In light of what has been widely rumoured to be an imminent set of new admissions to the inner bar, that is to say conferring the honour of one of Her Majesty’s Counsel on an attorney-at-law, many laypersons have been once again wondering what exactly is the distinction of being a Queen’s Counsel means and specifically in the Barbados context.
Queen’s Counsel are, by widely accepted definition, attorneys-at-law who have practised at an exceptional standard and have been recognised as such by their peers and the judiciary.
They are Her Majesty’s Counsel, learned in the law and considered to be outstanding lawyers in their respective practice areas.
Traditionally, Queen’s Counsel were only advocate attorneys, those who argued before a court and were known as counsel. In recent times, the honour has also been conferred on solicitors, those attorneys who mainly do non-contentious engagements such as conveyancing and transactional work and who do not typically go to court.
Since we maintain our link to the British monarchy, we in Barbados still use the style “Queen’s Counsel” which is used after one’s name with the suffix “QC” — or King’s Counsel (KC) in the reign of a male monarch. Other territories which have truly severed their links to England, such as Trinidad, New Zealand and Guyana, refer to such counsel as Senior Counsel.
The system for appointing an attorney-at-law as a Queen’s Counsel in Barbados is still somewhat cloaked in a veil of mystery as compared with that which obtains in more transparent jurisdictions such as the United Kingdom, and certain parts of Australia as well as provinces in Canada such as Alberta, where they still appoint QCs.
The current criteria for appointment in the United Kingdom should offer guidance for us here in Barbados, as the UK underwent a tremendous reformation and moved away from the secretive, and justifiably criticised approach, which previously existed.
There, attorneys must go through a thorough selection process. The members of the selection panel, as well as the details of selection, are known to the public. Persons who wish to become a Queen’s Counsel must be proven to be up to date with the law and precedent relevant to each case dealt with, and have the wherewithal to become very familiar with new areas of law.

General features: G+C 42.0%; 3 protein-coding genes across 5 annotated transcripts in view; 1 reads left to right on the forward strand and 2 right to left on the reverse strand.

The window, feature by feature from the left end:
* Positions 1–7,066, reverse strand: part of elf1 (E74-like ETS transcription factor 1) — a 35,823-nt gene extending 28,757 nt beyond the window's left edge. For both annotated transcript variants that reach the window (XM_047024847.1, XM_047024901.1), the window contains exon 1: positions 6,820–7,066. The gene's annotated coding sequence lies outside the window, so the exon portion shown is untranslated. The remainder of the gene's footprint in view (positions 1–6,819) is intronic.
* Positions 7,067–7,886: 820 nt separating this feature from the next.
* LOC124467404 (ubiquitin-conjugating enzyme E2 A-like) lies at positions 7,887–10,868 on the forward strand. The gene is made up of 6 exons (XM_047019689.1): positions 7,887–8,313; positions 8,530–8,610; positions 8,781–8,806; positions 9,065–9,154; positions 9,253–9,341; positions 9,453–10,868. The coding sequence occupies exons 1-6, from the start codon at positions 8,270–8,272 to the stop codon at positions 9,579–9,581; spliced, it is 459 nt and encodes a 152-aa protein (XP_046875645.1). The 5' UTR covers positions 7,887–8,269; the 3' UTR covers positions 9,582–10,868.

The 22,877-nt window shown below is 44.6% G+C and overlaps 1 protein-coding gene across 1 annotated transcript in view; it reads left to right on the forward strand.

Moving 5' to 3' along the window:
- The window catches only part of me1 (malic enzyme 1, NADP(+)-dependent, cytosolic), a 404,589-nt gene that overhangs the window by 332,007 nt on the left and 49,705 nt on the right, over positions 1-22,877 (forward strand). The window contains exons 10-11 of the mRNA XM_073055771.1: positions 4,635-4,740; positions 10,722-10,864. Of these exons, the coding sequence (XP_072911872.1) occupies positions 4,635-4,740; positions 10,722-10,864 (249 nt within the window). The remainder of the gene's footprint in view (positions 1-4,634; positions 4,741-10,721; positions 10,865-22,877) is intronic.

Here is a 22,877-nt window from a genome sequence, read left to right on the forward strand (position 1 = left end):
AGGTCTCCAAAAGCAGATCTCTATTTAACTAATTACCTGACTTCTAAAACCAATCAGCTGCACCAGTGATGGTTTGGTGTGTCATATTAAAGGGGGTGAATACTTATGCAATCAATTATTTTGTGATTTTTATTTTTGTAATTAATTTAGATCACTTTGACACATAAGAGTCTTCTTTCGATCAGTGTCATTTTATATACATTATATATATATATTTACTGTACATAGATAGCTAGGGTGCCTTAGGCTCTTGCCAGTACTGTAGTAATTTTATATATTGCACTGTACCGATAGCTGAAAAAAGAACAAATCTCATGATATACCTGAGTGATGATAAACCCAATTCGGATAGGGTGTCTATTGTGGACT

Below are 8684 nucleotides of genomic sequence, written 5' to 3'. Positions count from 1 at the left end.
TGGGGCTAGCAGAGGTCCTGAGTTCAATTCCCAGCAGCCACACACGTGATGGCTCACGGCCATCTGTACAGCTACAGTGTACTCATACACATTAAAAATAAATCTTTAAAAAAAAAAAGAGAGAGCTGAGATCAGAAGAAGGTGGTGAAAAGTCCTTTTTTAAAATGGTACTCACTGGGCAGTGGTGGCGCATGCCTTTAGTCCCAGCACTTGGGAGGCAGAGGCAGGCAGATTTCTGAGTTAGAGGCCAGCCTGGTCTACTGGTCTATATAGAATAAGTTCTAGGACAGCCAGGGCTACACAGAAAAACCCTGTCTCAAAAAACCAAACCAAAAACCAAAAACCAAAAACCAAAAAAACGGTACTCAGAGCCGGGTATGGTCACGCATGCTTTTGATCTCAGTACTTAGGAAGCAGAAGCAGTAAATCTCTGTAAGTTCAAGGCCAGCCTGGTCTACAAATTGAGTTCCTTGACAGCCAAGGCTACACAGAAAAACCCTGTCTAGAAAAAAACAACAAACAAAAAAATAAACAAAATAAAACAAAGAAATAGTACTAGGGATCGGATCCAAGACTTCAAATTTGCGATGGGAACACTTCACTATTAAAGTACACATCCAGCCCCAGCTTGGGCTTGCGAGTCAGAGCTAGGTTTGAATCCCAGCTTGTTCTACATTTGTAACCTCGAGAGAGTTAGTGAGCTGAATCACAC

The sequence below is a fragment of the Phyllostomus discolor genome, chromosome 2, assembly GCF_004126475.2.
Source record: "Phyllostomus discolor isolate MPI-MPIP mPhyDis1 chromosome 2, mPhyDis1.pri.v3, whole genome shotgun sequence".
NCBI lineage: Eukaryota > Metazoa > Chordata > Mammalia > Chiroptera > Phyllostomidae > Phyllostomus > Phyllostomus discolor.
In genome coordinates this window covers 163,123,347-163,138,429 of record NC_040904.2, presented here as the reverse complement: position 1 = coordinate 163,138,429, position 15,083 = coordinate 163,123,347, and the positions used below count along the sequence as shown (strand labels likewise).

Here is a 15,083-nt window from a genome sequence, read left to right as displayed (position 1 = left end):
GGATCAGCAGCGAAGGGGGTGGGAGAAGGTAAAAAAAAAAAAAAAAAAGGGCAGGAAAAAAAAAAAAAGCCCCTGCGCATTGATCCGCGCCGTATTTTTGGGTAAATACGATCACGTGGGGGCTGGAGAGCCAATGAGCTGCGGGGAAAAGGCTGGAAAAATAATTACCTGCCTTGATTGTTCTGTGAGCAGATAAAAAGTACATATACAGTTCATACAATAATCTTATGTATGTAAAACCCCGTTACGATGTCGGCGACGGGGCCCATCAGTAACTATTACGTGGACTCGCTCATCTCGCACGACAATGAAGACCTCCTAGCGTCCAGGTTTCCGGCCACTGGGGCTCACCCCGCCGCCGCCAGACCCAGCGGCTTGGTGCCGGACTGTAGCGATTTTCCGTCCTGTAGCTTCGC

It is not sufficient to be popular and well known, or merely have tenure in the profession; you must in fact justify the weighty title of Queen’s Counsel.
To satisfy this, the applicant must, for example, submit a list of cases in which they were involved with their outcome and provide the relevant details so the panel can assess competence.
An attorney’s track record is therefore a very genuine and relevant consideration. There is therefore independent analysis as to competence.
In Barbados the admissions to Queen’s Counsel, in the absence of any tangible selection process, have been viewed as being somewhat political in nature in some cases and seen merely as a gratuitous title conferred to party faithful. That is not to say that this is so in every case; there are many persons genuinely deserving.
The challenge with having no set procedure is that the public would be left to wonder whether persons truly merited the appointment or not; a formalised procedure would put pay to any such suggestion, whereas a lack of any invites proper criticism.
One reason that the public should be concerned with the process of appointment is because of the fees that such a position attracts. Queen’s Counsel are entitled to charge fees that are significantly higher than a junior counsel, that being an attorney who does not have “silk”, as QC’s are also referred to due to the material of their courtroom robes. If a litigant loses a case and has to pay costs to the other side, they would typically pay more when a QC is involved as their hourly rates are more.
The public should be aware of the process and completely satisfied that such a title is therefore deserving. In that regard there is a call for reform in Barbados to ensure that a transparent process is followed which inspires confidence that those appointed as Queen’s Counsel merit the title and the fees that go along with their appointment.
We need to adopt the procedures followed in jurisdictions where there are pre-requisites for appointment, whether by putting legislation in place, such as in Alberta and like provinces, or by setting out the requirements formally and the putting in place of a panel responsible for such appointment. * Satcha S-C. S. Kissoon is a practising attorney-at-law and Partner of the firm Weekes Kissoon Deane.†